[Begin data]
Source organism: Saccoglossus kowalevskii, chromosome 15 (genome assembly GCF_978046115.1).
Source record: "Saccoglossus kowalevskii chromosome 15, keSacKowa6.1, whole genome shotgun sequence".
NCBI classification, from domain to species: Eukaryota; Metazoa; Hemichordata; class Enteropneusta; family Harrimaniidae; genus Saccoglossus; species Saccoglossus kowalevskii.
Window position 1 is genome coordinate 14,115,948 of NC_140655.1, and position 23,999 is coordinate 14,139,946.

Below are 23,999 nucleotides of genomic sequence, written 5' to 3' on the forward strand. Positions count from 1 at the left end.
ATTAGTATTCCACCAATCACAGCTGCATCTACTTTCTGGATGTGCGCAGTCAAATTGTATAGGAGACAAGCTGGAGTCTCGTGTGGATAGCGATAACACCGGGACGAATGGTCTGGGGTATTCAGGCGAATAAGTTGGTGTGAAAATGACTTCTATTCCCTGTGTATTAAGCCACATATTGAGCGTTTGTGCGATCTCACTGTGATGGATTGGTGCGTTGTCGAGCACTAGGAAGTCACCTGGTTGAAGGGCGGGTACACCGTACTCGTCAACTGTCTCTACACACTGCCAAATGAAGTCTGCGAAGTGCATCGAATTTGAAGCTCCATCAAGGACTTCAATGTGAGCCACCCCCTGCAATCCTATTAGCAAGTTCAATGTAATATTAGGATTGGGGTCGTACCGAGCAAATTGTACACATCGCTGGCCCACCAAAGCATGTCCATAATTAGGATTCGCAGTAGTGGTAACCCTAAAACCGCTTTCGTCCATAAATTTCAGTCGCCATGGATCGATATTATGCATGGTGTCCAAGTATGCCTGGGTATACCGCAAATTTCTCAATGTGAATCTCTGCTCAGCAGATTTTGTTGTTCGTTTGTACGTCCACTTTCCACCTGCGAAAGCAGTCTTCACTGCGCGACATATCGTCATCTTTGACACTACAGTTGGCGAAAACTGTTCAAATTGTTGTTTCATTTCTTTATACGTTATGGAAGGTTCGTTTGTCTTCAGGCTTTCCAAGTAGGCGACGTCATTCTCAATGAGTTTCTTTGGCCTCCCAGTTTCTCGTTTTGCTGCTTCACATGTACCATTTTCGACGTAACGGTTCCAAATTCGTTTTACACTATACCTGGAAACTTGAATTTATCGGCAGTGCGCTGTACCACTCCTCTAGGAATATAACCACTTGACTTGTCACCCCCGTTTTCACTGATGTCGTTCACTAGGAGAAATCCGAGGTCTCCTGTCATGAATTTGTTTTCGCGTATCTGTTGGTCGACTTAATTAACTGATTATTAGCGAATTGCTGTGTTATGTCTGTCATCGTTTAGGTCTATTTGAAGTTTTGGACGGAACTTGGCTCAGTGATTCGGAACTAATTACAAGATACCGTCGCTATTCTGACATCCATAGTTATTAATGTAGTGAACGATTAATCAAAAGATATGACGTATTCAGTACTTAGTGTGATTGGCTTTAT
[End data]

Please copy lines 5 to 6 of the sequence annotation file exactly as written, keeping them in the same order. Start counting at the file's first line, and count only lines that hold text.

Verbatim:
Below are 23,999 nucleotides of genomic sequence, written 5' to 3' on the forward strand. Positions count from 1 at the left end.
ATTAGTATTCCACCAATCACAGCTGCATCTACTTTCTGGATGTGCGCAGTCAAATTGTATAGGAGACAAGCTGGAGTCTCGTGTGGATAGCGATAACACCGGGACGAATGGTCTGGGGTATTCAGGCGAATAAGTTGGTGTGAAAATGACTTCTATTCCCTGTGTATTAAGCCACATATTGAGCGTTTGTGCGATCTCACTGTGATGGATTGGTGCGTTGTCGAGCACTAGGAAGTCACCTGGTTGAAGGGCGGGTACACCGTACTCGTCAACTGTCTCTACACACTGCCAAATGAAGTCTGCGAAGTGCATCGAATTTGAAGCTCCATCAAGGACTTCAATGTGAGCCACCCCCTGCAATCCTATTAGCAAGTTCAATGTAATATTAGGATTGGGGTCGTACCGAGCAAATTGTACACATCGCTGGCCCACCAAAGCATGTCCATAATTAGGATTCGCAGTAGTGGTAACCCTAAAACCGCTTTCGTCCATAAATTTCAGTCGCCATGGATCGATATTATGCATGGTGTCCAAGTATGCCTGGGTATACCGCAAATTTCTCAATGTGAATCTCTGCTCAGCAGATTTTGTTGTTCGTTTGTACGTCCACTTTCCACCTGCGAAAGCAGTCTTCACTGCGCGACATATCGTCATCTTTGACACTACAGTTGGCGAAAACTGTTCAAATTGTTGTTTCATTTCTTTATACGTTATGGAAGGTTCGTTTGTCTTCAGGCTTTCCAAGTAGGCGACGTCATTCTCAATGAGTTTCTTTGGCCTCCCAGTTTCTCGTTTTGCTGCTTCACATGTACCATTTTCGACGTAACGGTTCCAAATTCGTTTTACACTATACCTGGAAACTTGAATTTATCGGCAGTGCGCTGTACCACTCCTCTAGGAATATAACCACTTGACTTGTCACCCCCGTTTTCACTGATGTCGTTCACTAGGAGAAATCCGAGGTCTCCTGTCATGAATTTGTTTTCGCGTATCTGTTGGTCGACTTAATTAACTGATTATTAGCGAATTGCTGTGTTATGTCTGTCATCGTTTAGGTCTATTTGAAGTTTTGGACGGAACTTGGCTCAGTGATTCGGAACTAATTACAAGATACCGTCGCTATTCTGACATCCATAGTTATTAATGTAGTGAACGATTAATCAAAAGATATGACGTATTCAGTACTTAGTGTGATTGGCTTTAT